While I personally can’t understand people who talk in shul, if only from a perspective of derech eretz and consideration for others (and you can eliminate “under” in “understand” in order to more accurately get at my true feelings about them, but I digress), to be a bit Reb Levi Yitzchak style here, I was talking about this with my friends and my friend brought up a really interesting point. We’d actually just been learning about the Puritans in APUSH, and it came up how they had so much discipline and were so silent during all their prayer meetings, etc, and why can’t Jews be that way. So my friend pointed out that in some ways, the whole lifestyle was a culture of sort of drudgery- your fate is predetermined when you’re born, there’s no objective to connect with God, it’s basically just wake up, sit through church, go back to bed. There’s no feeling of comfort with God. With Jews, however, perhaps we feel TOO comfortable with Hashem that people think it’s fine to talk while at an audience with the King (though I don’t like the metaphor because it implies that an audience with the king is a rare occurrence), but at least we don’t treat shul as something to dread because of how dull it is, sitting straight and staring at the bima or whatever. We really feel like shul is a place to LIVE, because Hashem’s not only here, he’s everywhere, to paraphrase our favorit Mitzvah Man- shul is a place to express, not suppress, and that’s really vital in achieving dveykus.

    That’s not to say I condone talking during shul- it’s disrespectful on levels of both bein adam laMakom and bein adam lachaveiro. However, I know that I personally needed a good way to look at it, and this works for me to at least be like R’ Levi Yitzchok and say, in some way, “mi ke’amcha Yisrael!”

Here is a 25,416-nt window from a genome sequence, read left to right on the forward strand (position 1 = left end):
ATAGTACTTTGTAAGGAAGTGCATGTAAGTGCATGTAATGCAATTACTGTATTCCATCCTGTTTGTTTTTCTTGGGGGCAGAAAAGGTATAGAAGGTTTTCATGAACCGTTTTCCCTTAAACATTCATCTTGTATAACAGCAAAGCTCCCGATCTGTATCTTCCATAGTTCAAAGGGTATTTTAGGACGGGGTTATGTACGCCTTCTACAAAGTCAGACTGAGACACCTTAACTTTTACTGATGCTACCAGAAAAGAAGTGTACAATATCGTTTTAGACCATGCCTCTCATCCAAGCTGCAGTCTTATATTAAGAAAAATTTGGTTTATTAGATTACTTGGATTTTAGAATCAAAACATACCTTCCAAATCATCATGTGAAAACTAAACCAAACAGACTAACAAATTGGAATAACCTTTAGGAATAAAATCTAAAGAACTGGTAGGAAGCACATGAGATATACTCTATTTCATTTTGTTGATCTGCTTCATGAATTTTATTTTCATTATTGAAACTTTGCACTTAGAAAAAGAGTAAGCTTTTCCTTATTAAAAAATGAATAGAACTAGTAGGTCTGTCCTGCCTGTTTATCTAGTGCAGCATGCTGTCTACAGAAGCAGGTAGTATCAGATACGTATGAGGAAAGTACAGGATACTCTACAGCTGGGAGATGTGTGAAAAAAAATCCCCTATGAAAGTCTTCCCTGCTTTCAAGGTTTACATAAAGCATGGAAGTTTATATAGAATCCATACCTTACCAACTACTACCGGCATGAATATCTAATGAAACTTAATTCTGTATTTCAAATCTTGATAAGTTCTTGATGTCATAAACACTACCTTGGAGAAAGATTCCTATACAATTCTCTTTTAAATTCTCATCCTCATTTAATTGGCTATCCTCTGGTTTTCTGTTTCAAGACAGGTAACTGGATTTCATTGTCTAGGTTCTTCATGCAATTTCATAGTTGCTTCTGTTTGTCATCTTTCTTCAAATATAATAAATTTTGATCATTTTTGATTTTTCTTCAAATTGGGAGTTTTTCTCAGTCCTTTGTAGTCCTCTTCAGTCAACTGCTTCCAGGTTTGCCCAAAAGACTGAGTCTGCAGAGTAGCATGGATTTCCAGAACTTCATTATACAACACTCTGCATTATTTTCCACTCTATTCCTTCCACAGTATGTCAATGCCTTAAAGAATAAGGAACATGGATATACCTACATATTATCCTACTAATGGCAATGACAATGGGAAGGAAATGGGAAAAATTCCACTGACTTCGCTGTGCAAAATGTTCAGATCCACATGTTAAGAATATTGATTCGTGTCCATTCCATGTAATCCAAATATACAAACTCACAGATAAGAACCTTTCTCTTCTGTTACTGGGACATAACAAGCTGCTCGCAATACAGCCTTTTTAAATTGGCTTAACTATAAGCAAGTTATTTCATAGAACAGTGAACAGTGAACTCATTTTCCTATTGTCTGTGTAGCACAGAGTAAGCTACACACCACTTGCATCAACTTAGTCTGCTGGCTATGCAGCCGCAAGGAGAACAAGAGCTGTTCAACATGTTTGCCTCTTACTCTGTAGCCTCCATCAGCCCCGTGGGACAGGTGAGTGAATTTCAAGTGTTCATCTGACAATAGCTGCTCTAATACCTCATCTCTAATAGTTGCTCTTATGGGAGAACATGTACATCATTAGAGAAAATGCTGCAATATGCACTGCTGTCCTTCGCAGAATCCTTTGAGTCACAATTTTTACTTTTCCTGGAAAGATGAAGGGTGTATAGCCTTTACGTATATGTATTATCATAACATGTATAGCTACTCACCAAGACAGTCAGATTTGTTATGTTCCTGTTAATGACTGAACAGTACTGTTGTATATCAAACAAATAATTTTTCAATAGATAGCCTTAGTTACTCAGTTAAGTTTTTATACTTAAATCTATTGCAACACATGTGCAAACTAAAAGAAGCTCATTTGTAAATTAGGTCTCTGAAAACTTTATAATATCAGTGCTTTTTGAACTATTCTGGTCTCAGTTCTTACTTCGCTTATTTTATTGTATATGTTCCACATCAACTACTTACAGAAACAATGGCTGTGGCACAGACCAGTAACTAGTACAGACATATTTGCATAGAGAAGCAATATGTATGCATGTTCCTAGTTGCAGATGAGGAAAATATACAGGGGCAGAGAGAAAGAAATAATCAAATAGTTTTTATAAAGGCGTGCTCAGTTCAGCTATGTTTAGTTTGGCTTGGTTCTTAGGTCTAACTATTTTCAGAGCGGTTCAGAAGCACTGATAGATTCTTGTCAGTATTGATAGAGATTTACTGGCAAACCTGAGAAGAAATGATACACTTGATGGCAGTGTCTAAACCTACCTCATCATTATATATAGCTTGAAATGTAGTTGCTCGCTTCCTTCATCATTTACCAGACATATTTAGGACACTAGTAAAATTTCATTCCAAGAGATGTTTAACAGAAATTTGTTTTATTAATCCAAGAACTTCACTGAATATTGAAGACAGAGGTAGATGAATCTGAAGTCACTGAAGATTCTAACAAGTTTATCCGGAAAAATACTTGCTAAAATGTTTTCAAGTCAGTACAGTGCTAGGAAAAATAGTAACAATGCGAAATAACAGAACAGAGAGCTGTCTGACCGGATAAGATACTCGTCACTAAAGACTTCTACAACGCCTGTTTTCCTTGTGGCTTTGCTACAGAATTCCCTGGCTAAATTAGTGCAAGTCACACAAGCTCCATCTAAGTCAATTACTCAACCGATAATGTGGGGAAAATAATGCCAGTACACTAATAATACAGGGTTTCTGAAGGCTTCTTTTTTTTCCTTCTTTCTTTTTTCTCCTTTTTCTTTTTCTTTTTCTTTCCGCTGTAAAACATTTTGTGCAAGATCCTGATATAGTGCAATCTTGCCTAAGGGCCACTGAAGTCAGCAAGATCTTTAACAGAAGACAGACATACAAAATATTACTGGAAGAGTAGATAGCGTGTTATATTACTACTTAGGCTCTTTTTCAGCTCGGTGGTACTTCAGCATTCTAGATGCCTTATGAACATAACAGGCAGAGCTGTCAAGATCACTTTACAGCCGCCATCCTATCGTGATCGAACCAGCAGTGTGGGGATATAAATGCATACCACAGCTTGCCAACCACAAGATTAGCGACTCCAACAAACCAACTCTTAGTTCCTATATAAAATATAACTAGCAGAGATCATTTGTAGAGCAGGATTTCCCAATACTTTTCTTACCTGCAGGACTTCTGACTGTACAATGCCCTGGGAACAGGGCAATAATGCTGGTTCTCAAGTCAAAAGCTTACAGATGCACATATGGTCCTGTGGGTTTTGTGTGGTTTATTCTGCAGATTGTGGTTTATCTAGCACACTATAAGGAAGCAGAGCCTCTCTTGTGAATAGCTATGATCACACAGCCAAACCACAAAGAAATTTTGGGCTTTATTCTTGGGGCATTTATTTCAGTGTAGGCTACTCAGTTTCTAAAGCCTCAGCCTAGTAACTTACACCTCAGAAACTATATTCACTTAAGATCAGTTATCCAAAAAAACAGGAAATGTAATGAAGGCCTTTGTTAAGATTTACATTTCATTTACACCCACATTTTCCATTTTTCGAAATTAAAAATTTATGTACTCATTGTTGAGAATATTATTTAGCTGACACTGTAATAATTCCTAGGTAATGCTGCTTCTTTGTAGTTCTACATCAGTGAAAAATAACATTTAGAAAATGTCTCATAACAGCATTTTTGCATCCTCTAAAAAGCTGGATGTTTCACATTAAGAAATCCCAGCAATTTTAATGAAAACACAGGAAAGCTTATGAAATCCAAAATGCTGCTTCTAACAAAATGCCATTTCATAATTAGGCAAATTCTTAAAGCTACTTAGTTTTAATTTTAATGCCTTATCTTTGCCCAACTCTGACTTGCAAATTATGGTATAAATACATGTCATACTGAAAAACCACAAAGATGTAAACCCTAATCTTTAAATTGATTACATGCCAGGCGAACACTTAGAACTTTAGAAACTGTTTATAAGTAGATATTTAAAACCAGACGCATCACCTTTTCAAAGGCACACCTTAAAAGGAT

#1117232

    funnybone
    Participant

    I don’t get it. I live in Brooklyn, and there are plenty of shuls to choose from where people don’t talk by davening and the Rabbi will shush people who do.

    I will not daven in a shul where people talk, and if I were to move to a different neighborhood this would be one of my priorities.

    #1117233

    writersoul
    Member

    funnybone: Happens to be, I agree. My shul is a very quiet shul in general, and I appreciate that. I would not pick a shul that had a lot of talking and disrespect unless I had a REALLY good reason (only one within a twenty mile radius…).

    #1117234

    Hashemisreading
    Participant

    If that fathers in shul are schmoozing through davening, what message is being taught to their sons?

    I have this image that in 10 years( earlier) my sons will be davening and everyone will be looking at them so strangely because they are actually talking to HASHEM and not the people around them.

    #1117235

    WolfishMusings
    Participant

    If that fathers in shul are schmoozing through davening, what message is being taught to their sons?

    Exactly… and I learned this the hard way.

    While I’ve always been a stickler on talking during davening, there was one thing I used to do consistently… learn during Chazaras HaShatz. While the Chazzan recited the Amidah, I would often take out a Mishnayos and learn.

    One day, I caught my son reading a novel during Chazaras Hashatz. When I asked him about it, he told me that he sees me reading, so it must be okay. I tried to justify it by claiming that, at least, I was learning, but at the end of the day, I had to admit that he was right.

    Since then, I no longer learn during Chazras HaShatz. I now follow along in the siddur with the Chazzan.*

    The Wolf

    * I’d be lying if I said I *never* drifted off into day-dreaming during Chazaras HaShatz, but it doesn’t happen to often….